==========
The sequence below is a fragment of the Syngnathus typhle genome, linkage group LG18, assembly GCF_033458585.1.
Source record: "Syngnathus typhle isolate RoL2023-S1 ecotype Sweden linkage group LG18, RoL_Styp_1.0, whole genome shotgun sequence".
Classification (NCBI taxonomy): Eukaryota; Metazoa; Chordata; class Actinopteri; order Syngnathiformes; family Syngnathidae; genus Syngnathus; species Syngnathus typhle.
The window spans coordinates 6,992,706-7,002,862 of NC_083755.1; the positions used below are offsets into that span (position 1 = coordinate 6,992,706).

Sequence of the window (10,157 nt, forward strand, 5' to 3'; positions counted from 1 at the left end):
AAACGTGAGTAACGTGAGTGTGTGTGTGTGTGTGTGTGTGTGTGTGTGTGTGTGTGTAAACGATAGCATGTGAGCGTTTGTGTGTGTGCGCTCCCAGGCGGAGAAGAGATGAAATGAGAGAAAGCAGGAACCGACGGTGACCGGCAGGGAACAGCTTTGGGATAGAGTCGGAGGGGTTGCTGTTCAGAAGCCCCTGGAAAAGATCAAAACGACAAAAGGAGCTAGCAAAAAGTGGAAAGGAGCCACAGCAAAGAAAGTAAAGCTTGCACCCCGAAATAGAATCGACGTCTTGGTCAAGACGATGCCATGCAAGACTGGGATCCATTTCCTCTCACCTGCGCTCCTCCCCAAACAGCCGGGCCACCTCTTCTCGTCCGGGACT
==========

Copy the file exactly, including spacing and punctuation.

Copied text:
The sequence below is a fragment of the Syngnathus typhle genome, linkage group LG18, assembly GCF_033458585.1.
Source record: "Syngnathus typhle isolate RoL2023-S1 ecotype Sweden linkage group LG18, RoL_Styp_1.0, whole genome shotgun sequence".
Classification (NCBI taxonomy): Eukaryota; Metazoa; Chordata; class Actinopteri; order Syngnathiformes; family Syngnathidae; genus Syngnathus; species Syngnathus typhle.
The window spans coordinates 6,992,706-7,002,862 of NC_083755.1; the positions used below are offsets into that span (position 1 = coordinate 6,992,706).

Sequence of the window (10,157 nt, forward strand, 5' to 3'; positions counted from 1 at the left end):
AAACGTGAGTAACGTGAGTGTGTGTGTGTGTGTGTGTGTGTGTGTGTGTGTGTGTGTAAACGATAGCATGTGAGCGTTTGTGTGTGTGCGCTCCCAGGCGGAGAAGAGATGAAATGAGAGAAAGCAGGAACCGACGGTGACCGGCAGGGAACAGCTTTGGGATAGAGTCGGAGGGGTTGCTGTTCAGAAGCCCCTGGAAAAGATCAAAACGACAAAAGGAGCTAGCAAAAAGTGGAAAGGAGCCACAGCAAAGAAAGTAAAGCTTGCACCCCGAAATAGAATCGACGTCTTGGTCAAGACGATGCCATGCAAGACTGGGATCCATTTCCTCTCACCTGCGCTCCTCCCCAAACAGCCGGGCCACCTCTTCTCGTCCGGGACT